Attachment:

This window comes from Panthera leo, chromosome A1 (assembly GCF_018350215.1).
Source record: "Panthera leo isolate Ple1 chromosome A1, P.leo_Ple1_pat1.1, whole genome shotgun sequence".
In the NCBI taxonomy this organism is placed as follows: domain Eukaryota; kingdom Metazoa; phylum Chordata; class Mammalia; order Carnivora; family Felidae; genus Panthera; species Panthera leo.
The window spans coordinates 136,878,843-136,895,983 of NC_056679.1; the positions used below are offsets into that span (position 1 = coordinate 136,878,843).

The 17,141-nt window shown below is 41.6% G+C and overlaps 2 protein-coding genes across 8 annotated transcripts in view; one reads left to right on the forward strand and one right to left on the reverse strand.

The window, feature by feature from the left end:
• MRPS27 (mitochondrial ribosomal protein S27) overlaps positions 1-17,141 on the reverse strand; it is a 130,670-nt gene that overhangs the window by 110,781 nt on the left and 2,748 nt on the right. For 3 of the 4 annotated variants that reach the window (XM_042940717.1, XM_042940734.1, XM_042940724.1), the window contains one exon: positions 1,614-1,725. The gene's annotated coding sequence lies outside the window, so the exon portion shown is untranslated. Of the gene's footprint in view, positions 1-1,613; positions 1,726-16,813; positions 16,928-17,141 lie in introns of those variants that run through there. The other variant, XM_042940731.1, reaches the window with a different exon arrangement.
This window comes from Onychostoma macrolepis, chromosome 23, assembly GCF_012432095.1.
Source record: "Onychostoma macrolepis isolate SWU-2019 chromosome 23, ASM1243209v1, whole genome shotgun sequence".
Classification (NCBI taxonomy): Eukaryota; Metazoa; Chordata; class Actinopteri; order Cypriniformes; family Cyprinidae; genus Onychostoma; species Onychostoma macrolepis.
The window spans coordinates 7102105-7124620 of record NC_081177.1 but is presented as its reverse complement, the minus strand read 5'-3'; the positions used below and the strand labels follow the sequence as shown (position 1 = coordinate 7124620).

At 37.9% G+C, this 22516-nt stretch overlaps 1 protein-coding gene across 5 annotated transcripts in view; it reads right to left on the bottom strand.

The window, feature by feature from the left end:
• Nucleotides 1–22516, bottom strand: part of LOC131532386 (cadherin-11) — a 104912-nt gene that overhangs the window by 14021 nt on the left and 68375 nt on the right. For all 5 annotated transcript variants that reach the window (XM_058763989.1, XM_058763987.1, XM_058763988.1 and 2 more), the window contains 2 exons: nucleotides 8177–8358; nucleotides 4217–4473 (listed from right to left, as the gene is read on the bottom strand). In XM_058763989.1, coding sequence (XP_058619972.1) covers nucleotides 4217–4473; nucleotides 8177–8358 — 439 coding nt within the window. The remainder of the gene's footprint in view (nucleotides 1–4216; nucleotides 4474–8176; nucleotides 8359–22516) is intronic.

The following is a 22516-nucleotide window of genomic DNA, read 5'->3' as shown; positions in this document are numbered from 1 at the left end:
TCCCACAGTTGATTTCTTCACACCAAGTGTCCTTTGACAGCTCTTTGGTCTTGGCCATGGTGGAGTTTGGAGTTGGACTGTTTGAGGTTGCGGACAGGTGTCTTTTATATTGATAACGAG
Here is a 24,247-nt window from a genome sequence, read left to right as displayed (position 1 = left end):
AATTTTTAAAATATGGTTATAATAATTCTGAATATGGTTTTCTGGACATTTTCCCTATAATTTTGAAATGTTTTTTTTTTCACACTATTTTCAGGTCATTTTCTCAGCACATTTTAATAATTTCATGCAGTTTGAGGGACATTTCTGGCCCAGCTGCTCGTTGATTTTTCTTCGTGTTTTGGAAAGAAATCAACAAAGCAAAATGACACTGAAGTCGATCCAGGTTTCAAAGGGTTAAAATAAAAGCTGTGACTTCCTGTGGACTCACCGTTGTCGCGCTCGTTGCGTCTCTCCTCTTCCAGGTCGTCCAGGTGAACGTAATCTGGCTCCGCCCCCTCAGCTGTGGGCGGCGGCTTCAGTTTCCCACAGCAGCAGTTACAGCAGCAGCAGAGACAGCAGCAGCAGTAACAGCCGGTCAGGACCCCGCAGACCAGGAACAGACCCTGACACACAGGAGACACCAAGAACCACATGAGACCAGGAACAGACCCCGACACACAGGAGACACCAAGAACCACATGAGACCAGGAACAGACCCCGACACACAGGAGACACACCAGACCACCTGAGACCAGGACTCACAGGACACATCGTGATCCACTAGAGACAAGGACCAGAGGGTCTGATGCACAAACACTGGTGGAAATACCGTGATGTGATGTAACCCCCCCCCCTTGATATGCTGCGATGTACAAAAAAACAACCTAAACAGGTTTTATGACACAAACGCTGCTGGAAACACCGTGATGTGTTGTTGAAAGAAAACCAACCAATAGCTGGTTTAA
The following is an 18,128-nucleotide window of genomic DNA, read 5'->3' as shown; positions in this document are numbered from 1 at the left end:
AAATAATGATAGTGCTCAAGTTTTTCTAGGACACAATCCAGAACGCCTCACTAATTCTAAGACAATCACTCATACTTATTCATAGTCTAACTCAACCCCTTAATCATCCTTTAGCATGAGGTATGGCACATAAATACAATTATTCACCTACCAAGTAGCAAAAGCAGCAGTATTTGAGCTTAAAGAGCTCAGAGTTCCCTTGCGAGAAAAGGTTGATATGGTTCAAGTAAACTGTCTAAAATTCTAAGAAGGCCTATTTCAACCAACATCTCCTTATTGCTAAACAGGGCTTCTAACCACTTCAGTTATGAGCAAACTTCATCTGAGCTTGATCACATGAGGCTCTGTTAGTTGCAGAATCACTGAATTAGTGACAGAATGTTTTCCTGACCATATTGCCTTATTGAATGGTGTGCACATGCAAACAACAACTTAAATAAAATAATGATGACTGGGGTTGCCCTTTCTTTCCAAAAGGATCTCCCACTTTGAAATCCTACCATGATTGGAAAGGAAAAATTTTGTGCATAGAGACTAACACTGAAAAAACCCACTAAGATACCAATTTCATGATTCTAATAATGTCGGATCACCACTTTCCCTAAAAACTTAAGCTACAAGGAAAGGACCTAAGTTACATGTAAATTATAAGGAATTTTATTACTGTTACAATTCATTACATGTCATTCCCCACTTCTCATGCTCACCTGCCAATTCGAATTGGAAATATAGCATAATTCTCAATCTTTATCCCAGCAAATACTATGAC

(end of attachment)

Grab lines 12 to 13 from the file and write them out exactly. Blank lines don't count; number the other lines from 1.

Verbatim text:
At 37.9% G+C, this 22516-nt stretch overlaps 1 protein-coding gene across 5 annotated transcripts in view; it reads right to left on the bottom strand.

The window, feature by feature from the left end: